Justice Ryan and Dublin Diocesan reports, reactions?

Discuss church-state separation issues that are relevant in Ireland.
lostexpectation
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Re: Justice Ryan and Dublin Diocesan reports, reactions?

Post by lostexpectation » Thu Dec 03, 2009 6:39 pm

Every auxiliary bishop had some knowledge of crimes

another great report from mary raferty
Ten of the bishops involved in this cover-up are still alive. Five remain in office and five are retired
including
Of those who remain auxiliary bishops in Dublin, the most interesting is Eamonn Walsh. He is tipped as successor to Archbishop Diarmuid Martin, and is deeply immersed in the politics of the Dublin archdiocese.

An auxiliary since 1990, he was intimately acquainted with diocesan secrets even before that in his capacity as secretary to the archbishop from 1985. Previously, he had been head of Clonliffe College since 1977.

Given his longevity at the heart of the Dublin archdiocese, Eamonn Walsh perhaps more than most of his fellow bishops faces the charge of cover-up and failure to report his knowledge of crime to the civil authorities.
test
washington
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Re: Justice Ryan and Dublin Diocesan reports, reactions?

Post by washington » Fri Dec 04, 2009 9:59 am

Apologies if this is slightly off thread but I recall when the rampant mad pedophile Bill Carney was finally brought to trial for his crimes back in the eighties, his trial was reportedly held at mid-night..YES MID-NIGHT COURT...in a tennis/rugby club on the north side of Dublin. I was told this at the time and thought it very strange. Does anyone have info on this? How can we get info on the trial?...who was the presiding judge?...why was the trial held at such a strange time?...is there any truth to this report?
tony
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Re: Justice Ryan and Dublin Diocesan reports, reactions?

Post by tony » Sat Dec 05, 2009 2:57 pm

http://www.irishtimes.com/newspaper/opi ... 45115.html
ogden lafaye
In 300 years the RCC will refer to these times as one in which the church was falsely and malignantly attacked by atheists, non-believers, government and Satanic enemies of Christianity. Against a massive effort to discredit the piety and chasteness of the clergy, the church and her followers fought a protracted battle against this evil... eventually triumphing in the name of Jesus and to the greater glory of the church.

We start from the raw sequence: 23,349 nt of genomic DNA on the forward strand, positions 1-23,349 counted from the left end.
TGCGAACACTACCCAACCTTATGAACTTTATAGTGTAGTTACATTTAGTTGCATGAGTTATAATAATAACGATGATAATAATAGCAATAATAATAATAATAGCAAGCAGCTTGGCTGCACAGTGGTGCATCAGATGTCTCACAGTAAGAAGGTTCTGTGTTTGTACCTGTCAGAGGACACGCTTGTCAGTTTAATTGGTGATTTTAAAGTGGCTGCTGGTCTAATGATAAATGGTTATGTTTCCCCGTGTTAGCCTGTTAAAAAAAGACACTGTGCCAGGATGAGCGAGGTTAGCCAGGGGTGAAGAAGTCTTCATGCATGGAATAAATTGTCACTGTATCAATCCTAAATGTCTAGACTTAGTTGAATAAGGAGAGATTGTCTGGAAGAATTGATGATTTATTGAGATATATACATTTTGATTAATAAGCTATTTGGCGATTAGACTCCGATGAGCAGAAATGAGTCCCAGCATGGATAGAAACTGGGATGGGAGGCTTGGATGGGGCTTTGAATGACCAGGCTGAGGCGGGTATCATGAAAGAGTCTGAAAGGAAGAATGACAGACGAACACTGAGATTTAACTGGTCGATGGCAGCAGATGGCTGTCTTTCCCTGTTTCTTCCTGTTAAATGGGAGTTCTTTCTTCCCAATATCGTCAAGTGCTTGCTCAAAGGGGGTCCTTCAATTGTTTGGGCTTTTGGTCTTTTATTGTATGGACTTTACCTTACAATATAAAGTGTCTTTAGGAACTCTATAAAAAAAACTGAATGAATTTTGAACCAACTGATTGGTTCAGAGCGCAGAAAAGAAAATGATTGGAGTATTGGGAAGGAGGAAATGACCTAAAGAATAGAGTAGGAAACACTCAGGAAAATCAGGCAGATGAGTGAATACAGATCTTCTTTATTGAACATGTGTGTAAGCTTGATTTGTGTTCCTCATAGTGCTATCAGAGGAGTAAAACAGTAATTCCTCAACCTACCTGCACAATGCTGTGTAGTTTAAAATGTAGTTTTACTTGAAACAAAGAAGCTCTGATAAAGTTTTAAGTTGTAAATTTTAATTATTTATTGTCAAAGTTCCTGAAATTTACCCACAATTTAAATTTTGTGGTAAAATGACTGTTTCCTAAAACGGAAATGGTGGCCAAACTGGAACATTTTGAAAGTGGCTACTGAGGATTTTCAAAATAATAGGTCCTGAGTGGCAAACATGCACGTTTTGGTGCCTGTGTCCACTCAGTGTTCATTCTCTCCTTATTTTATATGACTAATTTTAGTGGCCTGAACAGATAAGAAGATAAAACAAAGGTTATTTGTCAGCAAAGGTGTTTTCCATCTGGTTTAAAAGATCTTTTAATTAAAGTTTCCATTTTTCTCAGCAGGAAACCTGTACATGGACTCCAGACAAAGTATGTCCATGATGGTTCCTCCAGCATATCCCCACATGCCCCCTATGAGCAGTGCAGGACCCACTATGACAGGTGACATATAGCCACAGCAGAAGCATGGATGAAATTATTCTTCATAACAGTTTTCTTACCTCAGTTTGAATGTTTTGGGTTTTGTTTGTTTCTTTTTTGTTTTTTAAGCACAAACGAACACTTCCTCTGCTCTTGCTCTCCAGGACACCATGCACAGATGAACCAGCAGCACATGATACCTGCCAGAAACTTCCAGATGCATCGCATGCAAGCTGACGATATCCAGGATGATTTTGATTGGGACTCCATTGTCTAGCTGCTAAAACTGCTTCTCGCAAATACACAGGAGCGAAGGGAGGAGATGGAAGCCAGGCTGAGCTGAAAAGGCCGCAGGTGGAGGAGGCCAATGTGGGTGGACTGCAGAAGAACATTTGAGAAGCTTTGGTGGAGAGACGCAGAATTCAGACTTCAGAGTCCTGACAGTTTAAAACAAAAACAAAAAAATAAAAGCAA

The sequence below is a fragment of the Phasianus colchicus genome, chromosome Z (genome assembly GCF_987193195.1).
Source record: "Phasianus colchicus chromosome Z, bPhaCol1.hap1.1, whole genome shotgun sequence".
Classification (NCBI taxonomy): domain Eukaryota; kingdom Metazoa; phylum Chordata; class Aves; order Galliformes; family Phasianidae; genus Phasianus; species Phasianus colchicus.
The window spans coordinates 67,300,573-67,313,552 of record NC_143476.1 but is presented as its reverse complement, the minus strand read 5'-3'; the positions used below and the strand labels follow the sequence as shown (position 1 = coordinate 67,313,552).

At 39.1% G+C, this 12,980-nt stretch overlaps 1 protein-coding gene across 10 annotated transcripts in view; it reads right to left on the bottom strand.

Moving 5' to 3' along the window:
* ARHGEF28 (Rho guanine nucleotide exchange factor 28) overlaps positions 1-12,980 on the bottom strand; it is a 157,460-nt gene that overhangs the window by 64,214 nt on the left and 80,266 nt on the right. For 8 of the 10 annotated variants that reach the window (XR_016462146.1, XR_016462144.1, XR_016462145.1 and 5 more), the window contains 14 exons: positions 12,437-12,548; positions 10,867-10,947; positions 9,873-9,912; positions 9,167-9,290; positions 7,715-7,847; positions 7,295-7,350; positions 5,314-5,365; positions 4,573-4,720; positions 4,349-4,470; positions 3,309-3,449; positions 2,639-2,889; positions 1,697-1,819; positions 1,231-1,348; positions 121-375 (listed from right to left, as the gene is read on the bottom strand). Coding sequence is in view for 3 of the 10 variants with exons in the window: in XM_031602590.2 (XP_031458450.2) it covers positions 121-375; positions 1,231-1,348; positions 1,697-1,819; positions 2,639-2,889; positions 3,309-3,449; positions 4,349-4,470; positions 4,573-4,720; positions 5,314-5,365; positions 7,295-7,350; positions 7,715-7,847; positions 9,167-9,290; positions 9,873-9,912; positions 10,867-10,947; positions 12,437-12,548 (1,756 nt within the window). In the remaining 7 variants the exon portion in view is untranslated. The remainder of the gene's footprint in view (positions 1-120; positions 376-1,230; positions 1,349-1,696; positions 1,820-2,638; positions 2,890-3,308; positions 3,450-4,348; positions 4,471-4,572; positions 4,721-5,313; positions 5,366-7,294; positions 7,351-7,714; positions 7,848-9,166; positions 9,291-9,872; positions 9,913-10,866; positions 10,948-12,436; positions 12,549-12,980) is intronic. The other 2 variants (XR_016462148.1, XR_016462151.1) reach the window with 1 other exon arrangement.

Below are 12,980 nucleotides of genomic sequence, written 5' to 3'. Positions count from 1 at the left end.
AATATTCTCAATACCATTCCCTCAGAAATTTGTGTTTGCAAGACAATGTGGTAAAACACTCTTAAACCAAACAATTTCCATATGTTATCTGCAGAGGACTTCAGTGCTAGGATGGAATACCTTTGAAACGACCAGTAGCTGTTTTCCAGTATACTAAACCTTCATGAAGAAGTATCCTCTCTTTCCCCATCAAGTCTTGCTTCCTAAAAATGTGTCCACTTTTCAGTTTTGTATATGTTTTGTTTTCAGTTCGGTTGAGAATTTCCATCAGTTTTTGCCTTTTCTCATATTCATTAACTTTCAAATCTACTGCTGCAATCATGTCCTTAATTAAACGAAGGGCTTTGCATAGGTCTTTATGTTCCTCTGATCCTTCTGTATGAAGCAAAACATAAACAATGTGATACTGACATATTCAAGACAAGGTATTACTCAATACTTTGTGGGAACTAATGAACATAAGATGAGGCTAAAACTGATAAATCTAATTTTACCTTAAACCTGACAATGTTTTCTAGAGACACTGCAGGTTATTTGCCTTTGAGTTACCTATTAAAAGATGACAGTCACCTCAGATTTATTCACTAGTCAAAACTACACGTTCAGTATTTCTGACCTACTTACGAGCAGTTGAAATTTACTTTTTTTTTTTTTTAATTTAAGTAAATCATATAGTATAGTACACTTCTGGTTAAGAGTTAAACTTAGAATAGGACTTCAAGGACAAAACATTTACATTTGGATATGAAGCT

I assure you that this will come to pass...this is the history of the criminal enterprise called Catholicism.
A comment on Irish Times website.Can see this happening within the next few years to be honest.
Last edited by tony on Sun Dec 06, 2009 2:05 pm, edited 1 time in total.
Citizen Wolf
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Re: Justice Ryan and Dublin Diocesan reports, reactions?

Post by Citizen Wolf » Sun Dec 06, 2009 11:36 am

A caller to the Joe Duffy show last week make an excellent suggestion - recall the Irish ambassador to the Vatican and expell their representative here. This needs to be done in order to highlight the disgust of the Irish people to the way the Catholic church have hidden and protected sexual offenders over decades. The behaviour of the Vatican towards Ireland by not even bothering, or perhaps more correctly, by deliberately and calculatingly not replying to requests for information on the subject is a crime. Protecting sexual offenders is a crime and the Vatican are guilty of this by their silence.

I agree with that caller, we should push for the recall of our ambassador.
Citizen Wolf
tony
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Re: Justice Ryan and Dublin Diocesan reports, reactions?

Post by tony » Sun Dec 06, 2009 2:12 pm

http://www.independent.ie/opinion/analy ... 65622.html
We still haven't the guts to put the wicked in the dock
Nothing will change until the Catholic Church is removed from the education system, writes Emer O'Kelly

By Emer O'Kelly

Sunday December 06 2009